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Edited: Oct 9, 2007, 9:17pm Top

Does anyone know the Creative Commons licenses well?

We had originally planned to license our new "Common Knowledge" feature under "Attribution Share-Alike" CC-BY-SA (link).

After some emails back and forth with my friends at Open Library, it appears that they won't use it, for fear of contamination, unless it's straight CC-BY (link).

Does anyone want to expand on the differences? As I understand it, it would mean that someone could change the license on redistribution--to anything they want. So for example, someone could make some useful but trivial change and redistribute it under a pay model, or anything else (eg., the CC-Photo-of-a-Fish-up-Your-Nose-Posted-on-YouTube license). So long as attribution was preserved anything goes.

I'm not happy with that, seeing as it's certain that someone (Google, for example) could mash up what the community is making with their own data and put it under their own, restrictive license.


Oct 9, 2007, 10:37pm Top

You basically have the correct understanding of Share Alike ("SA").

Share Alike requires that works derived from your CC-licensed work keep the same license -- similarly permitting derivatives, basically.

You could put a "non-commercial" on it, maybe, and that would stop google from appropriating, but not, say, Open Library.

I think the operative question is what are you hoping to do with Open Library, and what are they hoping to do with you?

(And btw - this is called "this would not be legal advice even if I were not under the influence of alcohol, which I am".)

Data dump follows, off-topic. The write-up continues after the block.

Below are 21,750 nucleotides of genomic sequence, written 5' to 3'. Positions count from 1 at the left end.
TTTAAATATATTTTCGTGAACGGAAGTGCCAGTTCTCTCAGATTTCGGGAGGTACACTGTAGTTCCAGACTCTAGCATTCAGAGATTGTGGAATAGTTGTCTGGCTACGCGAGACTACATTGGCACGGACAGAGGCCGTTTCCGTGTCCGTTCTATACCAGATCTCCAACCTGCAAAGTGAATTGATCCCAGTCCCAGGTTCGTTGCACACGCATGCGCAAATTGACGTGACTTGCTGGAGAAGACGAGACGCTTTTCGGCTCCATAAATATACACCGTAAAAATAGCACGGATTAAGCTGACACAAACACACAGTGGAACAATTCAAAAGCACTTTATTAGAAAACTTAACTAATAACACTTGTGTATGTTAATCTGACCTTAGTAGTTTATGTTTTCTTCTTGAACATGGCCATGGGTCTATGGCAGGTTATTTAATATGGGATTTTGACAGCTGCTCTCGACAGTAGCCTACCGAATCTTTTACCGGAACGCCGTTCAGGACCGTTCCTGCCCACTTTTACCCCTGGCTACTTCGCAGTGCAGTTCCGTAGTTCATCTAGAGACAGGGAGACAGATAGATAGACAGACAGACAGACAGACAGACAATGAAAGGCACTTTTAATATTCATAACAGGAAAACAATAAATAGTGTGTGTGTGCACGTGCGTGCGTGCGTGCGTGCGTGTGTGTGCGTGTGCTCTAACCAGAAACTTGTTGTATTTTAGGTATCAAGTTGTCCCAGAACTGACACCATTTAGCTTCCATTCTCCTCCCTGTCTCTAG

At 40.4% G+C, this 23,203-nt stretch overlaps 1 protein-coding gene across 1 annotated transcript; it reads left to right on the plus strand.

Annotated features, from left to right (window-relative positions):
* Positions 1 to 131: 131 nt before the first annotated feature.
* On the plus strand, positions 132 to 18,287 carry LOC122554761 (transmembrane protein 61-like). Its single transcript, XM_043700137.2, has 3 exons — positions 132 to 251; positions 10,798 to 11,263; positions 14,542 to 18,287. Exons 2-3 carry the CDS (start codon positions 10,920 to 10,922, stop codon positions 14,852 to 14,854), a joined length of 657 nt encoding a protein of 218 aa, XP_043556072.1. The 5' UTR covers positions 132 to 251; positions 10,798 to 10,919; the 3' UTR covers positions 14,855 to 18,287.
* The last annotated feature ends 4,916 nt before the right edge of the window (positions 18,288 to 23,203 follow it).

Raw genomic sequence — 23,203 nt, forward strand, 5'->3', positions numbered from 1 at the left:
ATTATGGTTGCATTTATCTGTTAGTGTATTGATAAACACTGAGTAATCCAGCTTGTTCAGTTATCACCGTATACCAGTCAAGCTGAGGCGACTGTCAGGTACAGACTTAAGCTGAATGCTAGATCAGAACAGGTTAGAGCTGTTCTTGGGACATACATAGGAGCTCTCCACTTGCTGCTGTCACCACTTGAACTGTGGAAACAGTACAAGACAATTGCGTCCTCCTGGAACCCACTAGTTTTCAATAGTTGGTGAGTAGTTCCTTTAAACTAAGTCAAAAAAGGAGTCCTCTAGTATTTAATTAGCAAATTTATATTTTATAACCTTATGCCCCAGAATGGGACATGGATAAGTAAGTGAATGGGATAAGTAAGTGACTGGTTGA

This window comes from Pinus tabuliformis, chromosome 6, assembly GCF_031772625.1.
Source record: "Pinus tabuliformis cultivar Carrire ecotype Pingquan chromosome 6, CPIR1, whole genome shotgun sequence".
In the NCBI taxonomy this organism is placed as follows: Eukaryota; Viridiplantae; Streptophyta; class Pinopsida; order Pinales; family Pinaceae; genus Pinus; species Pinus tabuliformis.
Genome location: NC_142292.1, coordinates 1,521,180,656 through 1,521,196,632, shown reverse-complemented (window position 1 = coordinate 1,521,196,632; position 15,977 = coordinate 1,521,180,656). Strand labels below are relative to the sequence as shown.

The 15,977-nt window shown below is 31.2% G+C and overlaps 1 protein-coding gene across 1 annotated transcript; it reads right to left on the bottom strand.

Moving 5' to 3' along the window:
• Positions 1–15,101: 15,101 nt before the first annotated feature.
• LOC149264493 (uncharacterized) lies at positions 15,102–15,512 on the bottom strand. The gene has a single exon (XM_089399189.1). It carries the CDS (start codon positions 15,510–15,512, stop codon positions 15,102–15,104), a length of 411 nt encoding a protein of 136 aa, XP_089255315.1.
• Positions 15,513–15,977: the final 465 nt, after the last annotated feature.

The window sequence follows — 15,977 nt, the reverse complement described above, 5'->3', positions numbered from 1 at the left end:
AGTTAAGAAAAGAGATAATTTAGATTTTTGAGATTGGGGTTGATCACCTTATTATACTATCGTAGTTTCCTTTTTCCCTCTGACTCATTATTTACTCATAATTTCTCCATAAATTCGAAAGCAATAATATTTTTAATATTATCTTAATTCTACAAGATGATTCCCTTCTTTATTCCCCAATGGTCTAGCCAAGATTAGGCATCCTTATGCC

Edited: Oct 9, 2007, 10:54pm Top

Damn you. I have no alcohol handy.

No, I don't want to add non-commercial. I like commercial entities, and besides that would scotch working with OL anyway. They're not commercial, but they made it clear they weren't going to accept non-commercial licenses.

As for them, I don't know if OL will come to anything or not. It's certainly not the only site we hope to use the data. But I have a lot of respect for what they're doing and want to help them out, if we can. They certainly need what LT has—dedicated, insane users. Whether they get them directly—because we're pushing them—or indirectly—because we're feeding them useful data—isn't so important.

At root, Common Knowledge is the same idea as OL, and the same technology. You'll note, however, that we're not "competing" with them. OL is all about things you find in the standard cataloging record, or in an ONIX record, at least so far. There will probably be some overlap, but we're going to try to stay away from this side of things.

Edited: Oct 10, 2007, 4:27am Top

You can have your cake and eat it.

If you license it as non-commercial you can still license it to commercial entities using a different licence on application. OK you have to do a bit more work when the commercial companies come a knocking but you will get to know and approve of what the commercial entity is doing.

Oct 10, 2007, 8:30am Top

I'm not clear what OL's objection to SA is? What do they mean by "contamination"?

Oct 10, 2007, 11:49am Top

Well, if the idea is to be able to move data back & forth between OL & LT/CK, then there has to be some compatibility in licensing -- an issue that gets trickier and trickier as people carve out new and various ways to have "open" content.

To riff on #4 andyl (doing (A) generic license + (B) special licenses) you could do the license you want with a special agreement between OL & LT/CK. I'm not sure what that would look like, but -- scratching my head -- I think one could structure a licensing regime that says (A) the world in general can take our content & if they derive from it they must share-alike; (B) we separately license to Open Library with simply a CC-BY.

o brave new world of licensing.

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